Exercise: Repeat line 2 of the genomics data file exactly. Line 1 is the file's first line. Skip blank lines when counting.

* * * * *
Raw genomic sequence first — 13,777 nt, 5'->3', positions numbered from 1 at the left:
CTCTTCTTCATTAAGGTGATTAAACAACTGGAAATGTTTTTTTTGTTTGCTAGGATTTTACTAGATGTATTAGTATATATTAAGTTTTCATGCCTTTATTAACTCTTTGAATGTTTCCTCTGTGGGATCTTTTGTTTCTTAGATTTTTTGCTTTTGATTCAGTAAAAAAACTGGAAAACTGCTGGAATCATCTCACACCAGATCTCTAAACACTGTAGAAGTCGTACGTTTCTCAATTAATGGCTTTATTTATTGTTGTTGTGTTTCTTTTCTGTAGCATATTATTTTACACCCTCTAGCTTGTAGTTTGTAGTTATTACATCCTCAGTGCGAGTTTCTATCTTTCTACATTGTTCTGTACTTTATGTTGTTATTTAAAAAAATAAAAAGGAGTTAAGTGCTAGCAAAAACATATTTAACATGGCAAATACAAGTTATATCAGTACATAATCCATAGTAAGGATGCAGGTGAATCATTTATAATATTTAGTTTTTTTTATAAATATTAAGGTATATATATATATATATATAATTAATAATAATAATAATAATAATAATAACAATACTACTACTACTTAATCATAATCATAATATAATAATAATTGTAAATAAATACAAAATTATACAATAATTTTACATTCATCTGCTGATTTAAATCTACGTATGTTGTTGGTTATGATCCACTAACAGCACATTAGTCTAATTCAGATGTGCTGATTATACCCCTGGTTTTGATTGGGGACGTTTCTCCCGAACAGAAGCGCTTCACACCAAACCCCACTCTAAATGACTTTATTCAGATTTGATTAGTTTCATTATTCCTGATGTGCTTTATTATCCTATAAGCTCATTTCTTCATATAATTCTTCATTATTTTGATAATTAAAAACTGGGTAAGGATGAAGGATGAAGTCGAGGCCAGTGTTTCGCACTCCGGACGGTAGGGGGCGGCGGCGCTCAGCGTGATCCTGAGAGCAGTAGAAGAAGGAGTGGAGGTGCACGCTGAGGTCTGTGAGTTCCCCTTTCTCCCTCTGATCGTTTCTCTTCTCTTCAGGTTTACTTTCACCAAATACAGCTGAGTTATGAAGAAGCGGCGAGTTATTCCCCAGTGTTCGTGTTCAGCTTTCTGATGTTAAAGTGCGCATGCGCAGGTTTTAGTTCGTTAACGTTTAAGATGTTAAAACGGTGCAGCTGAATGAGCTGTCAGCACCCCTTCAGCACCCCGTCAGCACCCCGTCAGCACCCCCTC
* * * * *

CTCTTCTTCATTAAGGTGATTAAACAACTGGAAATGTTTTTTTTGTTTGCTAGGATTTTACTAGATGTATTAGTATATATTAAGTTTTCATGCCTTTATTAACTCTTTGAATGTTTCCTCTGTGGGATCTTTTGTTTCTTAGATTTTTTGCTTTTGATTCAGTAAAAAAACTGGAAAACTGCTGGAATCATCTCACACCAGATCTCTAAACACTGTAGAAGTCGTACGTTTCTCAATTAATGGCTTTATTTATTGTTGTTGTGTTTCTTTTCTGTAGCATATTATTTTACACCCTCTAGCTTGTAGTTTGTAGTTATTACATCCTCAGTGCGAGTTTCTATCTTTCTACATTGTTCTGTACTTTATGTTGTTATTTAAAAAAATAAAAAGGAGTTAAGTGCTAGCAAAAACATATTTAACATGGCAAATACAAGTTATATCAGTACATAATCCATAGTAAGGATGCAGGTGAATCATTTATAATATTTAGTTTTTTTTATAAATATTAAGGTATATATATATATATATATAATTAATAATAATAATAATAATAATAATAACAATACTACTACTACTTAATCATAATCATAATATAATAATAATTGTAAATAAATACAAAATTATACAATAATTTTACATTCATCTGCTGATTTAAATCTACGTATGTTGTTGGTTATGATCCACTAACAGCACATTAGTCTAATTCAGATGTGCTGATTATACCCCTGGTTTTGATTGGGGACGTTTCTCCCGAACAGAAGCGCTTCACACCAAACCCCACTCTAAATGACTTTATTCAGATTTGATTAGTTTCATTATTCCTGATGTGCTTTATTATCCTATAAGCTCATTTCTTCATATAATTCTTCATTATTTTGATAATTAAAAACTGGGTAAGGATGAAGGATGAAGTCGAGGCCAGTGTTTCGCACTCCGGACGGTAGGGGGCGGCGGCGCTCAGCGTGATCCTGAGAGCAGTAGAAGAAGGAGTGGAGGTGCACGCTGAGGTCTGTGAGTTCCCCTTTCTCCCTCTGATCGTTTCTCTTCTCTTCAGGTTTACTTTCACCAAATACAGCTGAGTTATGAAGAAGCGGCGAGTTATTCCCCAGTGTTCGTGTTCAGCTTTCTGATGTTAAAGTGCGCATGCGCAGGTTTTAGTTCGTTAACGTTTAAGATGTTAAAACGGTGCAGCTGAATGAGCTGTCAGCACCCCTTCAGCACCCCGTCAGCACCCCGTCAGCACCCCCTC